I regret the relapses but now I’m quite good at trading and I am quite well respected in that community for knowing what I’m talking about and for always being fair and kind and considerate to people who are struggling.
I’m always the first to say ‘right, let’s help them out’. There is a community to it, a little bit like an AA fellowship. You’ve got communities where you’re chatting and quite often somebody’s having a hard time and I’ll be the one who starts a collection for them or says ‘let’s get him a present to cheer and up’ or something like that, you know. I’m the old man of crypto – it’s a young man’s game. They’re all 16 – 18.
I’ve still got a few investments that haven’t even launched on the market yet because they’re not launching in the current climate – I don’t think I’d ever get to 2 million again but I might be able to salvage some of it.
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At CATCH, we understand the challenges you’re facing and we’re here to help.
We are grateful to Sam for his honesty in talking to us. The views about cryptocurrency trading expressed here are his own and CATCH Recovery does not endorse them, although we are grateful for the insights they give into the mind of a cryptocurrency trader.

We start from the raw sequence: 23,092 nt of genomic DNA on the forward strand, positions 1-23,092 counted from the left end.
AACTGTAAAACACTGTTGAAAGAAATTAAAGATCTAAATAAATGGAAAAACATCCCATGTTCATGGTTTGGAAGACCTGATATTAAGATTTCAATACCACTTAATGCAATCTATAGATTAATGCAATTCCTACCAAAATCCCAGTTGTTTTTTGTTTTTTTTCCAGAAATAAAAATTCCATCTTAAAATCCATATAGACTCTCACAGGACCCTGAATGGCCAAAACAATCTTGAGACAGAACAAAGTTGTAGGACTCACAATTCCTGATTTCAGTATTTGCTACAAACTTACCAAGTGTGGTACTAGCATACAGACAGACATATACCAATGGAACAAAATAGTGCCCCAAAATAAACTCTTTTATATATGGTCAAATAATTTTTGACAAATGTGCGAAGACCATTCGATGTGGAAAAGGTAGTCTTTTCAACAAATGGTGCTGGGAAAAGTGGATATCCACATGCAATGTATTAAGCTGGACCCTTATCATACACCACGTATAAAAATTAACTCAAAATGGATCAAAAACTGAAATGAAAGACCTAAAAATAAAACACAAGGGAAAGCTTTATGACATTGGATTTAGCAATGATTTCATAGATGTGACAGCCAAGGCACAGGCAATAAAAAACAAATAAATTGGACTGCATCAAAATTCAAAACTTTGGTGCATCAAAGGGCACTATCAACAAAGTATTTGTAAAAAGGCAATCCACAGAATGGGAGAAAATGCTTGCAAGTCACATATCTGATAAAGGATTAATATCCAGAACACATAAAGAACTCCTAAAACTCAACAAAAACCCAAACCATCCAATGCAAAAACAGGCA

If you think that you might have a cryptocurrency addiction or if you are worried about the dangers of cross-addiction, please give us a call. We are always ready to talk and offer advice.
Castle Craig Hospital was the first in the UK to offer treatment for cryptocurrency-related disorders, and CATCH offers this on an outpatient basis. Read more about the dangers of cryptocurrency trading and the treatment we offer for cryptocurrency addiction.
Our clinic is located in the South East of England, however, we admit individuals from all over the UK. If travelling to London is an obstacle for you, then we can offer referrals to other clinics within the UK and Ireland. Similarly, because we don’t provide a medical detox on-site, we are happy to refer you to one of our partner clinics. Our range of services also includes virtual therapy sessions for those who are unable to commit to residential rehab.